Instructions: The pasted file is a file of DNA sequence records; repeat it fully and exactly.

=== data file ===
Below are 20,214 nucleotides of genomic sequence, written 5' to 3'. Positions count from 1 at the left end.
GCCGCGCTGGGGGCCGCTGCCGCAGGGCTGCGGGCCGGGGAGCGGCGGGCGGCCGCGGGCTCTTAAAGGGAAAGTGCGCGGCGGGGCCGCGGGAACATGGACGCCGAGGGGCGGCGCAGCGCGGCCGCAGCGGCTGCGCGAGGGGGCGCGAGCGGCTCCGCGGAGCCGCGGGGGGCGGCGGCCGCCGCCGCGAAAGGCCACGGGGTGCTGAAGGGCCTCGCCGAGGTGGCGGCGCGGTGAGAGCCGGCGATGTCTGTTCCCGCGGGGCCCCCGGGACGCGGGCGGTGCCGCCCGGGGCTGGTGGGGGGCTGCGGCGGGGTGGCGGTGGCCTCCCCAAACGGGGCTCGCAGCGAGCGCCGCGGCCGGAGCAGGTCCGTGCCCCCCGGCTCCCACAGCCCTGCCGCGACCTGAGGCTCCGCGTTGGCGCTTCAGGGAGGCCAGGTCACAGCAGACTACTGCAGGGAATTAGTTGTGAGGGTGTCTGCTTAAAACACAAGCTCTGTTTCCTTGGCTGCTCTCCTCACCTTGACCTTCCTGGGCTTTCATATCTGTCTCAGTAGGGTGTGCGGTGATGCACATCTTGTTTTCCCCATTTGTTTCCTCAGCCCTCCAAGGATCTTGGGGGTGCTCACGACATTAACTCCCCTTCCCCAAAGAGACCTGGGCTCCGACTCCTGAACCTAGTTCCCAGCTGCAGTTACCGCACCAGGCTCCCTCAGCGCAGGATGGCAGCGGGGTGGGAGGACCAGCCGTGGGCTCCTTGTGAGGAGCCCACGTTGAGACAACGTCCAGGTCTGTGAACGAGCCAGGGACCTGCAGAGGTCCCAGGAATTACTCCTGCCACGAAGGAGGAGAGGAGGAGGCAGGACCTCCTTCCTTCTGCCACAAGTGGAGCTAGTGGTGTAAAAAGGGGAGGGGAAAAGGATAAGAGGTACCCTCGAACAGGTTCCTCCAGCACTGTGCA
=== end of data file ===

Below are 20,214 nucleotides of genomic sequence, written 5' to 3'. Positions count from 1 at the left end.
GCCGCGCTGGGGGCCGCTGCCGCAGGGCTGCGGGCCGGGGAGCGGCGGGCGGCCGCGGGCTCTTAAAGGGAAAGTGCGCGGCGGGGCCGCGGGAACATGGACGCCGAGGGGCGGCGCAGCGCGGCCGCAGCGGCTGCGCGAGGGGGCGCGAGCGGCTCCGCGGAGCCGCGGGGGGCGGCGGCCGCCGCCGCGAAAGGCCACGGGGTGCTGAAGGGCCTCGCCGAGGTGGCGGCGCGGTGAGAGCCGGCGATGTCTGTTCCCGCGGGGCCCCCGGGACGCGGGCGGTGCCGCCCGGGGCTGGTGGGGGGCTGCGGCGGGGTGGCGGTGGCCTCCCCAAACGGGGCTCGCAGCGAGCGCCGCGGCCGGAGCAGGTCCGTGCCCCCCGGCTCCCACAGCCCTGCCGCGACCTGAGGCTCCGCGTTGGCGCTTCAGGGAGGCCAGGTCACAGCAGACTACTGCAGGGAATTAGTTGTGAGGGTGTCTGCTTAAAACACAAGCTCTGTTTCCTTGGCTGCTCTCCTCACCTTGACCTTCCTGGGCTTTCATATCTGTCTCAGTAGGGTGTGCGGTGATGCACATCTTGTTTTCCCCATTTGTTTCCTCAGCCCTCCAAGGATCTTGGGGGTGCTCACGACATTAACTCCCCTTCCCCAAAGAGACCTGGGCTCCGACTCCTGAACCTAGTTCCCAGCTGCAGTTACCGCACCAGGCTCCCTCAGCGCAGGATGGCAGCGGGGTGGGAGGACCAGCCGTGGGCTCCTTGTGAGGAGCCCACGTTGAGACAACGTCCAGGTCTGTGAACGAGCCAGGGACCTGCAGAGGTCCCAGGAATTACTCCTGCCACGAAGGAGGAGAGGAGGAGGCAGGACCTCCTTCCTTCTGCCACAAGTGGAGCTAGTGGTGTAAAAAGGGGAGGGGAAAAGGATAAGAGGTACCCTCGAACAGGTTCCTCCAGCACTGTGCA